But it is a fact that other political parties (secular), have actually not worked out any responsibility for the Muslims. They still see them as Muslims, an identity category and not as a developmental category. So, they have reduced everything to an identity. As a result, whatever happens, eventually everyone approaches Muslims as some kind of religious community and voters, which is absolutely wrong.
Now coming that to the point since BJP is not interested in Muslim votes does not mean that BJP is not approaching Muslims. If you observe the election campaign at least in Delhi, BJP leaders are going to Muslim areas as well. And they are approaching them through an informal channel. Their strategy is simple – on one hand, we would like to create an anti-Muslim discourse but at the same time, that fear can also be transformed into an argument that we are not your enemy. So, if you vote for us, we will be able to protect you.
This is the argument which is not being made in big rallies or in TV studios; this is the argument they make while doing door to door campaign. During my fieldwork, I have also observed that. But other parties are no longer interested in approaching or trying to produce a different kind of political imagination of the Muslim voters. There is one exception – that is the Congress’ manifesto. If you look at Congress’ manifesto, it is well designed. Actually, it responds to all the concern of the Muslims without naming them. But unfortunately, Congress leaders have virtually failed to translate the manifesto into some kind of a political narrative.
So, do you think that it is due to the current political scenario neither AAP nor Congress has fielded any Muslim candidate from Delhi?
No, it is not so. If you see it historically, there is no Muslim leader, who has been able to establish his/her credentials as a national leader. I mean a national secular Muslim leader. So, partly the political parties are responsible. Because they have always inducted Muslims primarily for the Muslim identity issue. If you look at the merging politics of the last 40 years in North India, then it is primarily the people who were trying to get them adjusted in the secularism communalism binary.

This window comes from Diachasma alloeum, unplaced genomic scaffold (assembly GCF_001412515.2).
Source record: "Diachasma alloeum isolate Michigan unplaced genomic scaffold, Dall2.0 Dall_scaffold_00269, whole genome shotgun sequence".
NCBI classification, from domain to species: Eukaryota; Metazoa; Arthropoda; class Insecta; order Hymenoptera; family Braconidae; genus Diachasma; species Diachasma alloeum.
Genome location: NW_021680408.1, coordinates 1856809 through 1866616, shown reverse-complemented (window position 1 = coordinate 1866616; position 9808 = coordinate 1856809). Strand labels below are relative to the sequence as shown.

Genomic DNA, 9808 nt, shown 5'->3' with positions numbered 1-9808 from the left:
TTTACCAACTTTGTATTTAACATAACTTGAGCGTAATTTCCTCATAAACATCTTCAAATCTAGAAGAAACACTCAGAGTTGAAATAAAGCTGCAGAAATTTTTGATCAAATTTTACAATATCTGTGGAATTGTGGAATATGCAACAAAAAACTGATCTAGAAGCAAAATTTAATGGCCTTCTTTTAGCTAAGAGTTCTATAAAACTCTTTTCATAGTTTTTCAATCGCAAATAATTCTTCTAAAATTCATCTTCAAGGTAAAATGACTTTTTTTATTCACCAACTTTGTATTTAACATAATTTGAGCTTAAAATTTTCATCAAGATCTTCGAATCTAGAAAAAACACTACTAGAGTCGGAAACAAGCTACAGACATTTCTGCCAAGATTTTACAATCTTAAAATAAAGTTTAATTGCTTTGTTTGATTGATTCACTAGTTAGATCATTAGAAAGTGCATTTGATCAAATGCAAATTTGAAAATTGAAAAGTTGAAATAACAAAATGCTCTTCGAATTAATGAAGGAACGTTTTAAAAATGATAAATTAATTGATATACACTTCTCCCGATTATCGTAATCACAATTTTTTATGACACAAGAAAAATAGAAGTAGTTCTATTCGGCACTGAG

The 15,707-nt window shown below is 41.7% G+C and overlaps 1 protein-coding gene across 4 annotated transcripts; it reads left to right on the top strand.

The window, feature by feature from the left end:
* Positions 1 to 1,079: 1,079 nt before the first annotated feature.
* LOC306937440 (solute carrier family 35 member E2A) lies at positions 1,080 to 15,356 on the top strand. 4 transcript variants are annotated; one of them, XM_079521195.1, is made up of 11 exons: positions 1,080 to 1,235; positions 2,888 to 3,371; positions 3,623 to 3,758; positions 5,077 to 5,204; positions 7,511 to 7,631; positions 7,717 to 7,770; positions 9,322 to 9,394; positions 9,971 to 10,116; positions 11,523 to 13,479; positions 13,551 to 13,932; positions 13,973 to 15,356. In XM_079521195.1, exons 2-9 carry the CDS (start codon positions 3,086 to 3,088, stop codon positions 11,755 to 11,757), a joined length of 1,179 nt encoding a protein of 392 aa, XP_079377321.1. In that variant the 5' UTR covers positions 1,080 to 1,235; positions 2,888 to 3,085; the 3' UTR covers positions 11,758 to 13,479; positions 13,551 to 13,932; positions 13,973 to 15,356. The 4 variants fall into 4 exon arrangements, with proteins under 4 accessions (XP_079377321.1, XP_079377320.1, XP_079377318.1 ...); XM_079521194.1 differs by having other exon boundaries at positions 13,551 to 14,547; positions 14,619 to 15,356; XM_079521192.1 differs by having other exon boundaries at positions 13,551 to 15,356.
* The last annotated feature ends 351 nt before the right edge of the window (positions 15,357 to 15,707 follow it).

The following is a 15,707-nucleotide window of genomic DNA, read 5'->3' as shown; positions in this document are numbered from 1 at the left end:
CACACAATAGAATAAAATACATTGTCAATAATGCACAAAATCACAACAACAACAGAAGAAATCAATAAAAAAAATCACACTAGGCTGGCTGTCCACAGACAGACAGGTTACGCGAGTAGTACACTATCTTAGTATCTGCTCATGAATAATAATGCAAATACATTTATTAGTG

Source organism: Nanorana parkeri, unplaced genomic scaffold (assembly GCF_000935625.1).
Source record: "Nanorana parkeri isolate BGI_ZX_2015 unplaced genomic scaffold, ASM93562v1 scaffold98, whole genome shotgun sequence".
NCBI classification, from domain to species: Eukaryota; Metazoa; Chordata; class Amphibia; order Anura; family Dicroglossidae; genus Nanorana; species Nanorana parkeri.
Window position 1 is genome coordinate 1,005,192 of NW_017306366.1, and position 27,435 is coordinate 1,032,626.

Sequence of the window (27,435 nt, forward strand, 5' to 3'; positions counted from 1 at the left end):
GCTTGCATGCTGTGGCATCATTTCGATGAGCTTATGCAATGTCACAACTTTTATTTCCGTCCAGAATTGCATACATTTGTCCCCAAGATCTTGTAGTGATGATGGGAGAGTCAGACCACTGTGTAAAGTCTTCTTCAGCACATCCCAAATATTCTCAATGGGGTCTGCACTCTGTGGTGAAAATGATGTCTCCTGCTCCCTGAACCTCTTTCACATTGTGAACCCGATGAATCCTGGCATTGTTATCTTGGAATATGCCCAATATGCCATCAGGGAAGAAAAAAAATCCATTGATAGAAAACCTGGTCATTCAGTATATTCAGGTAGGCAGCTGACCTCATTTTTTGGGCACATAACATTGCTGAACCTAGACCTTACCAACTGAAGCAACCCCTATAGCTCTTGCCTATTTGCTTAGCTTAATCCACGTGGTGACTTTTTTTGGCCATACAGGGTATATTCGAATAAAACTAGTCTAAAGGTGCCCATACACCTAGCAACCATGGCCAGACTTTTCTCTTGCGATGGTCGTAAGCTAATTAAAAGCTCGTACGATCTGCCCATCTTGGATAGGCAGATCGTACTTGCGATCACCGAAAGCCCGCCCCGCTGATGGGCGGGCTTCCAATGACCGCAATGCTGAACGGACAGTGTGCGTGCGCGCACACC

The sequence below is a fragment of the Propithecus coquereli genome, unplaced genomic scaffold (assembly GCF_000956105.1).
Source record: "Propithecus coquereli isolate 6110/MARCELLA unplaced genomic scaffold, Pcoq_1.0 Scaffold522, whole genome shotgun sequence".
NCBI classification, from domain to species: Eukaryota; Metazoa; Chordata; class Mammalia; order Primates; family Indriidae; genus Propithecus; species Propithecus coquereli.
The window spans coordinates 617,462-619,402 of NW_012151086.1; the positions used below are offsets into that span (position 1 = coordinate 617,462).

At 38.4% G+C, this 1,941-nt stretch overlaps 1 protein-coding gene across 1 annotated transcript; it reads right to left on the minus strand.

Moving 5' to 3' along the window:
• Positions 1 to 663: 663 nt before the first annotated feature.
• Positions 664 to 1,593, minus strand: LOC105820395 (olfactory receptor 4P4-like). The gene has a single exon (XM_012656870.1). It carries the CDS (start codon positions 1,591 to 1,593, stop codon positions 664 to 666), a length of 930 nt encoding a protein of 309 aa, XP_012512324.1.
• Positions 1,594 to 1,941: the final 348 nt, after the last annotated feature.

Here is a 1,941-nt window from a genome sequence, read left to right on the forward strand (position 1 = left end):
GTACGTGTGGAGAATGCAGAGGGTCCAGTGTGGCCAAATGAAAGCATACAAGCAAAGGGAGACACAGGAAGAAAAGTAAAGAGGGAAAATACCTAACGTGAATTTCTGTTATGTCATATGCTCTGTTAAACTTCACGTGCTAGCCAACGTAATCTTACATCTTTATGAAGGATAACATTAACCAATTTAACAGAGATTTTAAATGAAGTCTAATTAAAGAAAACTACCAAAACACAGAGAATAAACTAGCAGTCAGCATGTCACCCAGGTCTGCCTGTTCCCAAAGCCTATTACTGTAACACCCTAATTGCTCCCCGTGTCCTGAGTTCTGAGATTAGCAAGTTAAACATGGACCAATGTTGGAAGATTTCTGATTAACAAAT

So, you have on the one hand, Salman Khurshed etc. who are the poster boys created by the non-BJP parties. In this scenario, I don’t think that any Muslim leader who would aggressively argue that I also represent the interest of non-Muslims, actually no one does. So, the outcome is simply this that political parties won’t field them. No Muslim leader says that I represent the interests of non-Muslims. So, why should we blame only the political parties for not being interested in fielding the Muslim candidate?
Muslim leaders of these parties themselves don’t get out of the mindset of Muslimness. For instance, in AAP there are many Muslims. But eventually, all of them have reduced themselves to Muslim issues. Now you tell me who are the Muslim leaders who are raising the issue of environmental degradation or rising unemployment in Delhi? So, how could you win the election if you have been reduced to addressing the needs of the community only?
Is the scenario of Delhi in the contextual discourse same similar to the entire country?
See, every state is different. And if we look at Delhi, it must be seen in relation with two other state— Punjab and Haryana. So, Congress and AAP have their own regional interests, as a result, they could not come together. Delhi election is not entirely about caste-based politics. Since 1990 Delhi election is all about class and migration. Shiela Dixit won three elections in Delhi primarily because she got a huge number of migrants from different parts of north India to vote for her. And that is also true about Muslim migrant too.